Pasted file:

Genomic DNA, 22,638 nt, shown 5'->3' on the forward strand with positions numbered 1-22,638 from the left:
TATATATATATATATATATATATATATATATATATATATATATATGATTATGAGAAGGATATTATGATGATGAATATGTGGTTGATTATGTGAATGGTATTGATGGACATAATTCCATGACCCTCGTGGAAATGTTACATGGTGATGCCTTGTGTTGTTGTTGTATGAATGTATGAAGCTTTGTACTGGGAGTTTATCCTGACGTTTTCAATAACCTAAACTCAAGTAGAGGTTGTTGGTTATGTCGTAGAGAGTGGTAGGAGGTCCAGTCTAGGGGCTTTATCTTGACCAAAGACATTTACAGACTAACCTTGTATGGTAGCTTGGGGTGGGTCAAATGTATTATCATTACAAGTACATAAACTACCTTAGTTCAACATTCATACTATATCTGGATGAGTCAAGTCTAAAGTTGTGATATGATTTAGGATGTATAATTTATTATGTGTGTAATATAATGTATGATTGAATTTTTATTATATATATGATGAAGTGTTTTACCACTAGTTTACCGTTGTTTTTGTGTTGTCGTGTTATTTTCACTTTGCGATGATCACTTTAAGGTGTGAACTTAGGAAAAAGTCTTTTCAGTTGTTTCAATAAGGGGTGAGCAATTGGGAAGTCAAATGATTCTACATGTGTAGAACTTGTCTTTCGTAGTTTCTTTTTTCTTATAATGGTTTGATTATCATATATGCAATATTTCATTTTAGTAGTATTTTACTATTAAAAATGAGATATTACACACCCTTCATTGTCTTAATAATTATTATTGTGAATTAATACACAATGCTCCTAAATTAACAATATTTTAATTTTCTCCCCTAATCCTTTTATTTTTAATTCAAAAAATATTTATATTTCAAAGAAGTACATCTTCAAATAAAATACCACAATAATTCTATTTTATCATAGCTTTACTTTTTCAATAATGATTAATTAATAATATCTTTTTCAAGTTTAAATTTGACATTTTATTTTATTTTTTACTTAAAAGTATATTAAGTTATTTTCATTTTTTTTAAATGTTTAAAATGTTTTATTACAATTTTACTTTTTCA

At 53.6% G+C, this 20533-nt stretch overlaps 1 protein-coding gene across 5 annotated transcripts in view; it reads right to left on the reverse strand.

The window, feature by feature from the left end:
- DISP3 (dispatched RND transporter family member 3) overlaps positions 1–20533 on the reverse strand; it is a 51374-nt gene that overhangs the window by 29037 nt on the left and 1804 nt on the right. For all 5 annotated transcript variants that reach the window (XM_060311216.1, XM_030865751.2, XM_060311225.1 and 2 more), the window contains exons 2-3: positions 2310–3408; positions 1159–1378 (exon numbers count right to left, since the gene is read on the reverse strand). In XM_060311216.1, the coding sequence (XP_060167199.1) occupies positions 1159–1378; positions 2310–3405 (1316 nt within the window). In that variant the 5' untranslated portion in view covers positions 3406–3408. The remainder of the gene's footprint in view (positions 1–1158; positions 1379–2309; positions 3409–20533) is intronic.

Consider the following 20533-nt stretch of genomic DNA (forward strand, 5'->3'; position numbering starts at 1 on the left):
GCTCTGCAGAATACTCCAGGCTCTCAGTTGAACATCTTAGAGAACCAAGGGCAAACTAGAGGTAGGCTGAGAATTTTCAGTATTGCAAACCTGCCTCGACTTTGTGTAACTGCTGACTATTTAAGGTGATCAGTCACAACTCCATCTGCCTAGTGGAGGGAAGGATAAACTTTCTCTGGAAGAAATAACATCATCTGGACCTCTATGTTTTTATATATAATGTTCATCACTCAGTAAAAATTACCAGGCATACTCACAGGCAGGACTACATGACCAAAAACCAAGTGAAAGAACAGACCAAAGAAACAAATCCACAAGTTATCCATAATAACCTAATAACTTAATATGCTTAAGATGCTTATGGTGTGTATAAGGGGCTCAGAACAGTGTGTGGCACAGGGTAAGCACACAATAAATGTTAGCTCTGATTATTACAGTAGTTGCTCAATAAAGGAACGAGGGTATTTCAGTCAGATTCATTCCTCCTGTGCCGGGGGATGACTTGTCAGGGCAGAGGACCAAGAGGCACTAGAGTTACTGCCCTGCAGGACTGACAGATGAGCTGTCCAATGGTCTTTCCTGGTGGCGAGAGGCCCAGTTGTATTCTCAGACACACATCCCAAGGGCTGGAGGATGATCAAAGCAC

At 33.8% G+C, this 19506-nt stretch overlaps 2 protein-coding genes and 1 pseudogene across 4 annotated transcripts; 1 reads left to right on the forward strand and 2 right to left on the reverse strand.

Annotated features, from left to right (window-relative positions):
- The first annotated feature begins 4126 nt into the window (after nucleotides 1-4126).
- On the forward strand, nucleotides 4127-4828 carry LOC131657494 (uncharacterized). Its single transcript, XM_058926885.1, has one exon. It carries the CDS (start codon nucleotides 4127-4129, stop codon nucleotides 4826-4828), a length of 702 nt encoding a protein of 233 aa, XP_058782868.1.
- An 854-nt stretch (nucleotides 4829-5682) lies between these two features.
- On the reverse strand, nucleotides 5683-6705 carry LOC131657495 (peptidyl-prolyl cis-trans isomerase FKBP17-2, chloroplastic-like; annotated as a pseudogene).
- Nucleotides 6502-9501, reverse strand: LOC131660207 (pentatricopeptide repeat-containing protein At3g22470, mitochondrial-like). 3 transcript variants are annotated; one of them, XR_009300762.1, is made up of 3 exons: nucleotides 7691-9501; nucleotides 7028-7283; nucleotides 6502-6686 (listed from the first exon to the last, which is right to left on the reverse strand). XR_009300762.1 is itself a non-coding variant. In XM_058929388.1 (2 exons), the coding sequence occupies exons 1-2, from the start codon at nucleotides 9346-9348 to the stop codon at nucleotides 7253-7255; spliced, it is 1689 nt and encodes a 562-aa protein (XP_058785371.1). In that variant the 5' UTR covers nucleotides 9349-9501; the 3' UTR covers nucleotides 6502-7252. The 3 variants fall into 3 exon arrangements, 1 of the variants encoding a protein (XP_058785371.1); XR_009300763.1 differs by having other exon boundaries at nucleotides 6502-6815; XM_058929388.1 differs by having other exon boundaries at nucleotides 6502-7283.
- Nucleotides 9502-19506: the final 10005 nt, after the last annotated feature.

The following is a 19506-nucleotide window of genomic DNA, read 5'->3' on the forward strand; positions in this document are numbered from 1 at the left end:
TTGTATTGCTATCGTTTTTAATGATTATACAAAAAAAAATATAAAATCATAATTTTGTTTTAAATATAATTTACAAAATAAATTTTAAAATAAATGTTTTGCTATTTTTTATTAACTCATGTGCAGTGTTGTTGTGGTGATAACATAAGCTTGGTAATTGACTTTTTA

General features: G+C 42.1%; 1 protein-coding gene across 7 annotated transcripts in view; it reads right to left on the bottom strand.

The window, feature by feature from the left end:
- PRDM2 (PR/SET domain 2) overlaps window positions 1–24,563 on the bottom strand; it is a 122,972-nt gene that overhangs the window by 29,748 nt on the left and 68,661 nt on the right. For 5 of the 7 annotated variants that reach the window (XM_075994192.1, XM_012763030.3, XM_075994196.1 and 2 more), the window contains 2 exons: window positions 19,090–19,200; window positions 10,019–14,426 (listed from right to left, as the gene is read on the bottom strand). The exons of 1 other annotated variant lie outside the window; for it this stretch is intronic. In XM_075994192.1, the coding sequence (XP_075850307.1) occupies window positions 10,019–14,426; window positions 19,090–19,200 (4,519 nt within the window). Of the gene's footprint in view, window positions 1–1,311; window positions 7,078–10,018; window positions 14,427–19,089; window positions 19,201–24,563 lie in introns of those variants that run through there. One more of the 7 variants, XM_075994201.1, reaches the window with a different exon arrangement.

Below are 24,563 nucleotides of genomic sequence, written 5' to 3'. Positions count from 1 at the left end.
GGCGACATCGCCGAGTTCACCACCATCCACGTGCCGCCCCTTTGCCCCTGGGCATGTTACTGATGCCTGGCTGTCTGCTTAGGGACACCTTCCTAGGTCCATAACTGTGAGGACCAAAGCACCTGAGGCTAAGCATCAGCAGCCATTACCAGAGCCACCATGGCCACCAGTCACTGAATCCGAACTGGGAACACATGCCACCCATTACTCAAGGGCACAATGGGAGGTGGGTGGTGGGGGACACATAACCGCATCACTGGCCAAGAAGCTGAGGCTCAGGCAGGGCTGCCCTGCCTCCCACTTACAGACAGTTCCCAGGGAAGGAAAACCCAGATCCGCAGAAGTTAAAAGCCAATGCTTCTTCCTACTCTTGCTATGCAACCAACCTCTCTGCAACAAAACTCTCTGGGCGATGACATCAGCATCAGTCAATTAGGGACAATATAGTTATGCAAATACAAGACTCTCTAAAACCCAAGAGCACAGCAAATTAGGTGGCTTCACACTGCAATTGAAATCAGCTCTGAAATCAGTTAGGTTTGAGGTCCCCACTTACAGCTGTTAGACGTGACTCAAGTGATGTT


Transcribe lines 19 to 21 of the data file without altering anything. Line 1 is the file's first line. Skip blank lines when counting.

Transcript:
The window, feature by feature from the left end:
- PRDM2 (PR/SET domain 2) overlaps window positions 1–24,563 on the bottom strand; it is a 122,972-nt gene that overhangs the window by 29,748 nt on the left and 68,661 nt on the right. For 5 of the 7 annotated variants that reach the window (XM_075994192.1, XM_012763030.3, XM_075994196.1 and 2 more), the window contains 2 exons: window positions 19,090–19,200; window positions 10,019–14,426 (listed from right to left, as the gene is read on the bottom strand). The exons of 1 other annotated variant lie outside the window; for it this stretch is intronic. In XM_075994192.1, the coding sequence (XP_075850307.1) occupies window positions 10,019–14,426; window positions 19,090–19,200 (4,519 nt within the window). Of the gene's footprint in view, window positions 1–1,311; window positions 7,078–10,018; window positions 14,427–19,089; window positions 19,201–24,563 lie in introns of those variants that run through there. One more of the 7 variants, XM_075994201.1, reaches the window with a different exon arrangement.

Below are 24,563 nucleotides of genomic sequence, written 5' to 3'. Positions count from 1 at the left end.